Unix & Linux Stack Exchange is a question and answer site for users of Linux, FreeBSD and other Un*x-like operating systems. It's 100% free, no registration required.

Sign up
Here's how it works:
  1. Anybody can ask a question
  2. Anybody can answer
  3. The best answers are voted up and rise to the top

In short, can single bash commands in the terminal contain conditionals? If so, how?

I have in my vimrc (shared across systems) the following command to open my current LaTeX document in .pdf form: map ,v :!gnome-open %<.pdf <CR> <CR>

My question is, what is the best way to have ,v execute simply "open %<.pdf" when I'm at home on my OS X machine? Here is my pseudo-code guess:

... if [$OSTYPE == "darwin*"] then open %<.pdf else gnome-open %<.pdf ...

This is executed as a single BASH command. Are such conditionals possible? If so, could someone help me with the syntax? If not, can this be done via conditionals in the vimrc file?

share|improve this question
If you want to use a single script across all OSes, I follow Jander's suggestion since it seems like you're comfortable enough with bash. Write a bash script that's checks $OSTYPE, uname, which/whereis/type, or whatever is appropriate and call the script from vim using your keybinding. – penguin359 Apr 22 '11 at 6:44
@Jander and @penguin359: both of your answers have taught me what I need to know to do this and more. I'm very thankful! – user6845 Apr 23 '11 at 4:07

Personally, if I were going to do this, I'd create a ~/bin/open.sh script with whatever "open" command is correct for the OS, and make sure ~/bin is in my path on all my machines. It scales better that way in case I want to add a Windows+Cygwin box, for example. The downside is that you need to have a different script for each type of machine, although the scripts are dead simple so it's really not too bad.

So, in ~/bin/open.sh on the Mac:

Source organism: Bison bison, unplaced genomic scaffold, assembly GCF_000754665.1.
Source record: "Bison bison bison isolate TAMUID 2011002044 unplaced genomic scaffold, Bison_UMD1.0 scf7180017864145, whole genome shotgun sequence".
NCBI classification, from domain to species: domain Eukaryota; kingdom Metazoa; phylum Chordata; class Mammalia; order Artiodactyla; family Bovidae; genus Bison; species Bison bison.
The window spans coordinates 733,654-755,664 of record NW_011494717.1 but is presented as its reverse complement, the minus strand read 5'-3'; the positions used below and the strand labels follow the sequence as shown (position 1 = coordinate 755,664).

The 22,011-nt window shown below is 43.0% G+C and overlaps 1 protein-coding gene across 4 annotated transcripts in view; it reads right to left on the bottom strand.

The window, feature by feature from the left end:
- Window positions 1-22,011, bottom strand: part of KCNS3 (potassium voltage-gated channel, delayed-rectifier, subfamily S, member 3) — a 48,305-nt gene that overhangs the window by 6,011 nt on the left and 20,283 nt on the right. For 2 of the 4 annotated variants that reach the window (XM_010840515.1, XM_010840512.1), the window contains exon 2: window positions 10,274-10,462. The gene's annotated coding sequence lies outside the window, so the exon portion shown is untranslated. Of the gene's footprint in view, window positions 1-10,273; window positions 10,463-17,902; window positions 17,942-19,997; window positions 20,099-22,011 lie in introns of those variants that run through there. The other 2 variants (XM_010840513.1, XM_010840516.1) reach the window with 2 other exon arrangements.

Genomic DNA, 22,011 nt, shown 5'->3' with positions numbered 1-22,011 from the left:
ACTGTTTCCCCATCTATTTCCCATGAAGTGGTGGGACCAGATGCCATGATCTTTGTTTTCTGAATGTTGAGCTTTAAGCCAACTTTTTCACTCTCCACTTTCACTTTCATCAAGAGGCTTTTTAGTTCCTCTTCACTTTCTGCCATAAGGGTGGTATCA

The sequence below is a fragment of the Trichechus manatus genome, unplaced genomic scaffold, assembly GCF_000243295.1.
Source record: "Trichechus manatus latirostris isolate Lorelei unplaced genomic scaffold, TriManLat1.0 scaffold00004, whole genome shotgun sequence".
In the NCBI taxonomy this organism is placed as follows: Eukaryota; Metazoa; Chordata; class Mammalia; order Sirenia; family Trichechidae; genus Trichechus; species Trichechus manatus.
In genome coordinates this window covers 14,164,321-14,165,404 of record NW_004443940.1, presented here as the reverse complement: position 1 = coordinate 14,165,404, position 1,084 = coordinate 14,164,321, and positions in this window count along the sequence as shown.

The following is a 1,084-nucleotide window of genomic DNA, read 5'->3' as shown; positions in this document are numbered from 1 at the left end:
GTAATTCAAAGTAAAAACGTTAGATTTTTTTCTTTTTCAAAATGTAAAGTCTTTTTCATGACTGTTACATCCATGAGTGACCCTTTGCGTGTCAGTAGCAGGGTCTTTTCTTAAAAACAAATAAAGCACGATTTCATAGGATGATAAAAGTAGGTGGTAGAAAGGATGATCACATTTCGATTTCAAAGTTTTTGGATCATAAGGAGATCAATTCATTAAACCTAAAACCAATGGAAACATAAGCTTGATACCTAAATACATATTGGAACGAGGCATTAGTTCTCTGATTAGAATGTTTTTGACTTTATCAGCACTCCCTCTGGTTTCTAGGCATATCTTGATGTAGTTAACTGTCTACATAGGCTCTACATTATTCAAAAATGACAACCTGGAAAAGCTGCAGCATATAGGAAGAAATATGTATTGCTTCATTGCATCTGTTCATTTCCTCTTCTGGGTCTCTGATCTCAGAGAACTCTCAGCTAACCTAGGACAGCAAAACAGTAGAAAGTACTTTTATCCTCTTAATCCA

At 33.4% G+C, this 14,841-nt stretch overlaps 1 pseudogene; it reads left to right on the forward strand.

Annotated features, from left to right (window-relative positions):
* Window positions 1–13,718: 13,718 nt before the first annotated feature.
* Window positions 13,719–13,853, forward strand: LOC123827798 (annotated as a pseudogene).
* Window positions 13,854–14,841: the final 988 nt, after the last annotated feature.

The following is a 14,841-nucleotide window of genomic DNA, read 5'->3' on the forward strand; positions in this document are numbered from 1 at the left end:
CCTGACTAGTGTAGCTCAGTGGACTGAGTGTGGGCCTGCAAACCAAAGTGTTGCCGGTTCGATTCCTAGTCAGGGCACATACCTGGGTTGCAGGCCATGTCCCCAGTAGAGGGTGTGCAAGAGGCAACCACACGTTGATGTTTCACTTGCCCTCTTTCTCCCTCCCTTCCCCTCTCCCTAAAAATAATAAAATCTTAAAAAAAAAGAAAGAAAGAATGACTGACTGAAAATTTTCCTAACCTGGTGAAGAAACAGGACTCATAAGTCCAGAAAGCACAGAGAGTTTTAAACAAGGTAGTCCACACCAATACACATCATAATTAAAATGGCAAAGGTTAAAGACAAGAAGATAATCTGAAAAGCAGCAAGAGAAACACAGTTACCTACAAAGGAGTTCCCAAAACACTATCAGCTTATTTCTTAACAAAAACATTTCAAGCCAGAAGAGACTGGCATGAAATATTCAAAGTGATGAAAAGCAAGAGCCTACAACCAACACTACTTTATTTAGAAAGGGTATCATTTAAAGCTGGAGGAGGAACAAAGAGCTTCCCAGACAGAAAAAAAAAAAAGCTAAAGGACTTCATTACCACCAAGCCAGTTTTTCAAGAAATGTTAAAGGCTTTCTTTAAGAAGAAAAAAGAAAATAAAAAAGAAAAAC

open "$@"

And in ~/bin/open.sh on Linux:

gnome-open "$@"

And in vimrc:

map ,v :!open.sh %<.pdf<CR><CR>

...Alternately, if you prefer to have everything on the :! line, then you can use a semicolon wherever you would normally use a newline in a shell script. To adapt your example:

... if [ "$OSTYPE" == "darwin10.0" ]; then open %<.pdf; else gnome-open %<.pdf; fi
share|improve this answer

An alternate would be to just generate the map keybinding correctly for the OS. For example:

if executable("cmd.exe")
    map ,v :!cmd.exe /C start "" "%<.pdf"<CR><CR>
elseif $OSTYPE =~ "darwin.*"
    map ,v :!open '%<.pdf'<CR><CR>
elseif executable("gnome-open")
    map ,v :!gnome-open '%<.pdf'<CR><CR>

This was tested and appears to work, but as my Vim script is a little shaky and I might have missed some details like proper quoting, I'd probably go more with Jander's approach and just use a shell wrapper which I am far superior in writing.

map ,v :!open.sh '%<.pdf'<CR><CR>

And in ~/bin/open.sh:


if echo "$OSTYPE" | grep "^darwin" >/dev/null 2>&1; then
    open "$@" &
elif type gnome-open &>/dev/null; then
    gnome-open "$@" &
share|improve this answer
Nice. I missed the idea of doing the OS detection from within the shellscript. One minor point -- I think you mean "gnome-open" instead of "gnome-terminal". – Jander Apr 25 '11 at 4:35
@Jander yea, I was thinking there was something funny about what I wrote. – penguin359 Apr 25 '11 at 17:45

Your Answer


By posting your answer, you agree to the privacy policy and terms of service.

Not the answer you're looking for? Browse other questions tagged or ask your own question.